No doubt about it: Mesa scored much more than prestige when city officials announced plans for the Barry and Peggy Goldwater Library and Archives to be built downtown.
Barry Goldwater, U.S. senator and 1964 Republican presidential nominee, lived in Paradise Valley, where today his memorial is located. Goldwater Boulevard winds past Scottsdale Fashion Square, where a department store that bore his family’s name once stood. And the Goldwater Institute, the conservative think tank named for him, is in midtown Phoenix.
Yet the library, named for arguably the most revered Arizonan in state history and his wife, is not planned to be built in any of those cities. It represents the latest in downtown Mesa’s measured but consistent steps forward in recent years. As the Tribune reported last week, the city intends to donate land it owns for the 40,000 square-foot library, which is to be built with privately collected money and is expected to draw about 60,000 visitors annually.
From the Mesa Arts Center to the light rail extension, to the opening of branch campuses of no less than four universities and colleges, downtown Mesa has been growing out from more than 20 years of lacking a reputation as a place locals and visitors talk about actually setting foot.
Finally, it seems, with a clearly emerging downtown, Mesa might well shake off a reputation for being just about the nation’s largest bedroom community without a living room. Soon, Mesa could be known as a city with something other than an endless array of strip centers and subdivisions and a population that frequently travels outside the city limits to places like Chandler, Tempe and Scottsdale for night life, dining and entertainment. Those three cities have vibrant, varied downtowns. Mesa still doesn’t, but the library represents a movement that could change the deficiency at long last.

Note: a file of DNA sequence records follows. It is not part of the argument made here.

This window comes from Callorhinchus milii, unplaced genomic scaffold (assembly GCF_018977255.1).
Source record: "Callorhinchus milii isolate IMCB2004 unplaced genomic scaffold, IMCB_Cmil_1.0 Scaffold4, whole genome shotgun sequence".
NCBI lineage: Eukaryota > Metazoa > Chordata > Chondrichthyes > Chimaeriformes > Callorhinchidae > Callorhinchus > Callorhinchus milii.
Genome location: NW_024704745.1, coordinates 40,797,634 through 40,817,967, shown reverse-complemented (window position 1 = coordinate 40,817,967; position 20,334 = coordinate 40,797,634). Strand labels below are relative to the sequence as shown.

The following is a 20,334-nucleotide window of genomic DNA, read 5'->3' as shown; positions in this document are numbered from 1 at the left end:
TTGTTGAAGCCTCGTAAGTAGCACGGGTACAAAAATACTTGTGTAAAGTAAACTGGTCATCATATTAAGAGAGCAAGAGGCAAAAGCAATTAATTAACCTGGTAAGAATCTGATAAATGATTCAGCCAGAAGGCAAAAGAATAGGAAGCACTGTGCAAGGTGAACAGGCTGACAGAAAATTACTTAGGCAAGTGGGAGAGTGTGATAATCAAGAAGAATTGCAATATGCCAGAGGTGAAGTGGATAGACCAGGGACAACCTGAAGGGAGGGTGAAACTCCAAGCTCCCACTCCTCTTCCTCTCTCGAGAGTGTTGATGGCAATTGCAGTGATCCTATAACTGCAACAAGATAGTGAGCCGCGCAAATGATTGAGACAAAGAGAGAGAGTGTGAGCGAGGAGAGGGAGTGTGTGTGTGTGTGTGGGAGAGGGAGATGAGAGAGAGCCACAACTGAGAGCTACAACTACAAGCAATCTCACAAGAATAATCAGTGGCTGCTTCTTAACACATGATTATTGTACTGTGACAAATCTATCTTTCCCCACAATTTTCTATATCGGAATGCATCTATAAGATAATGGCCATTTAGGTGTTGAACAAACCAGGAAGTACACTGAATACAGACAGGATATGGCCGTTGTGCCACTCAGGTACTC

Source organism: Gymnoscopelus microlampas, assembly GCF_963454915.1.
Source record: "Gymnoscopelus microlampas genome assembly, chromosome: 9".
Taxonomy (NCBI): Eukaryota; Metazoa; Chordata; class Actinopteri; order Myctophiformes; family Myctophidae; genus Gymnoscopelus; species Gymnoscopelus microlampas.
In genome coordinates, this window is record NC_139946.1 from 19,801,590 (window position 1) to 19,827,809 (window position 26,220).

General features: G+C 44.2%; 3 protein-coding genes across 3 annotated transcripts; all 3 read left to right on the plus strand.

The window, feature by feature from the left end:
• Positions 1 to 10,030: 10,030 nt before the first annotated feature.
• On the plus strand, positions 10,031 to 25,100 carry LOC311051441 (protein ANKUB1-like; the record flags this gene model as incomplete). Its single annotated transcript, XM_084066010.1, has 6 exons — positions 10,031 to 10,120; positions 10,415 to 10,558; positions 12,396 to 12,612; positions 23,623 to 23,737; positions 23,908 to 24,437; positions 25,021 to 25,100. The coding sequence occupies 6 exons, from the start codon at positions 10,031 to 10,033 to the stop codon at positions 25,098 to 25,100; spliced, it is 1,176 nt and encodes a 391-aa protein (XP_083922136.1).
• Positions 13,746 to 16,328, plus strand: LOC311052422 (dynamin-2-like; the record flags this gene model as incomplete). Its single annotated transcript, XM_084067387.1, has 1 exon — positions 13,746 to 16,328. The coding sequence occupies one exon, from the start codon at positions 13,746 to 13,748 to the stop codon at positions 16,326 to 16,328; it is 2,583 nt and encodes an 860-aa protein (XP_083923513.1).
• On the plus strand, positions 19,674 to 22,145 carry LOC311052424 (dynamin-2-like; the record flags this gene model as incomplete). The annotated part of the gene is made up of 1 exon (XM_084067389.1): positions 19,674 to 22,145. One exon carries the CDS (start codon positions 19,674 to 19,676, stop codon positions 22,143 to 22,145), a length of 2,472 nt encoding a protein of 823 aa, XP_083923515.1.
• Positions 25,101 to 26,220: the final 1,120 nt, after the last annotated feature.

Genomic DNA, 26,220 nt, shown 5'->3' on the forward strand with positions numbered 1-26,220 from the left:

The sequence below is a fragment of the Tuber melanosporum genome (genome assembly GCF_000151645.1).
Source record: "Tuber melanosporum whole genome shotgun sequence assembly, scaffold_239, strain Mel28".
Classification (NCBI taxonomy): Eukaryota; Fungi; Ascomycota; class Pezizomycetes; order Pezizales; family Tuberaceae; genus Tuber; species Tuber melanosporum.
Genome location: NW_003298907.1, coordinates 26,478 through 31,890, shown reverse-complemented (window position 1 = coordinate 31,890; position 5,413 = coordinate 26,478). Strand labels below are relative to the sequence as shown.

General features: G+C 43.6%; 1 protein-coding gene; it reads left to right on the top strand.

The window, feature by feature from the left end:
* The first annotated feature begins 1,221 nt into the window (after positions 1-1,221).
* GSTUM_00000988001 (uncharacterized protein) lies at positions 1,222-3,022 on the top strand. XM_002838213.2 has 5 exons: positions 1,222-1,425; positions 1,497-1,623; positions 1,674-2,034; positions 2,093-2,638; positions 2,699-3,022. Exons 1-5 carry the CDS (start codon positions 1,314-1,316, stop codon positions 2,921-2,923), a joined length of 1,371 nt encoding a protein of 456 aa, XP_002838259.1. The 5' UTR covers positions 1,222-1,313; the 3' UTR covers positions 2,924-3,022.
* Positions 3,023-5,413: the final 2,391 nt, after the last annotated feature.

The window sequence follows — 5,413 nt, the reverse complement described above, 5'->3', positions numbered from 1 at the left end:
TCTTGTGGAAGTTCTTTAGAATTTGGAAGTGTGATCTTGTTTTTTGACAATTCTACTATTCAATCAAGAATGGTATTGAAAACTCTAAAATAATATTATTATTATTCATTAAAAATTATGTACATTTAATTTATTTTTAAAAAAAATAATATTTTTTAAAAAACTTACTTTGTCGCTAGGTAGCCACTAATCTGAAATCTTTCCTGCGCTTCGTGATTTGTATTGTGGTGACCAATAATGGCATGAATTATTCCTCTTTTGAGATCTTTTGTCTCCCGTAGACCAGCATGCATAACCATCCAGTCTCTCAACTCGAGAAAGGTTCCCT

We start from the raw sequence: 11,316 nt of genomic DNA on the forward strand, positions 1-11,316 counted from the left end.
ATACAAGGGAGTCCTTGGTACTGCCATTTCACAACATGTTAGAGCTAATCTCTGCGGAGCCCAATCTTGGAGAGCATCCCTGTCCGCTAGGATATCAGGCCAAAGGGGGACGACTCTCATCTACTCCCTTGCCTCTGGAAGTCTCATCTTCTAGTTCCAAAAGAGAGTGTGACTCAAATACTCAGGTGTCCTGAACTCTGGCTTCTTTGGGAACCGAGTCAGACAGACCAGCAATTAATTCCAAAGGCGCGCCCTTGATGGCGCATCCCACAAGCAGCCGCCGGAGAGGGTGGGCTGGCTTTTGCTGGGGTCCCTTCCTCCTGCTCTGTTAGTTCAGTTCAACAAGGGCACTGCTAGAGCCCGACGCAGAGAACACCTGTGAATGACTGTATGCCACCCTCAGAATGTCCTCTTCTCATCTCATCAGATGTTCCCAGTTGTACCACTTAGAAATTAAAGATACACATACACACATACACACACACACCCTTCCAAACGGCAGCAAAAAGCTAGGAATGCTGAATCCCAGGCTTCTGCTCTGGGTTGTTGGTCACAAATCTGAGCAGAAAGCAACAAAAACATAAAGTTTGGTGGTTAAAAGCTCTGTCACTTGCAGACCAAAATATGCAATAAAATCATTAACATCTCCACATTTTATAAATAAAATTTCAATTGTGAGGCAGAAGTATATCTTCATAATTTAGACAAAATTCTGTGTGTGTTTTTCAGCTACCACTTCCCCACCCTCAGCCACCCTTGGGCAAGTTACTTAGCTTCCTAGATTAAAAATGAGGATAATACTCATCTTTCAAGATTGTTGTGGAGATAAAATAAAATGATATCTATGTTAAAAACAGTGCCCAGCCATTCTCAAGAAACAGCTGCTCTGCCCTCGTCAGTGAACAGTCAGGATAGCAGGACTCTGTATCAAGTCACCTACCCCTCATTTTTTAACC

Let’s just hope that the proposed location of the Goldwater library isn’t jinxed.
The library site at the southeast corner of Macdonald and First Avenue still is owned by the city after Mesa officials decided in January 2005 to give up plans for an indoor aquatic center for the site, the Tribune reported nearly eight years ago.
As the Jan. 14, 2005, Tribune reported, the reason cited for abandoning the aquatic center was that cost estimates of $24.6 million had substantially grown to a $41.3 million figure city officials couldn’t justify.
The decision, while prudent, dealt a big blow to Mesa’s desires for a multi-faceted downtown, for a sense of synergy that attracts new development.
The Mesa Arts Center opened that same year but for most of the time since has been a shining island in a still-murky sea. The recent recession can be blamed for a good part of the stagnation, but the years of the arts center and the defunct aquatic center were in the last mid-decade, a time generally agreed to have been boom years in the East Valley.
But despite the recession, the recent strides forward in higher education and mass transit — two components of building a daily influx of people — plus the new library could be the necessary critical mass for downtown Mesa that urban planners talk about.
That is, downtowns are more than just a collection of a few big-name projects. The large landmarks are the catalyst for an equally vital component to a strong downtown: small business. This includes places to eat, to be entertained, to buy interesting products and services not usually found in a shopping mall.
From the description on the library’s website (https://barrygoldwaterlibrary.org), in addition to being a place for scholars and researchers, it will also hold a number of public events. Expect a number of major political figures to speak there as well as panel discussions on civic life in Arizona and the nation local residents can attend and learn from.
As the Tribune reported last week, officials expect to open the library in 2016, an indicator that this is indeed still a struggling economy we’re in. Neither the story nor anything I could find on the website quotes anyone estimating the library’s cost. That ought to be made public, even in general terms. Donors and taxpayers — the city is donating the land, after all — have a right to know what it is they’re paying for and whether three years is enough time to come up with it.
Avoid any jinx, Mesa and library officials: Whatever that estimate is, it should be one that you can expect to be relatively the same by 2016.
Next Wednesday is Halloween. Time and foot-dragging led to a near-doubling of the estimated cost of the aquatic center, dooming its ghost — and its one-time promise of a national reputation for downtown Mesa — to haunt the southeast corner of Macdonald and First Avenue.
• Read Tribune contributing columnist Mark J. Scarp’s opinions here on Sundays. Reach him at email@example.com.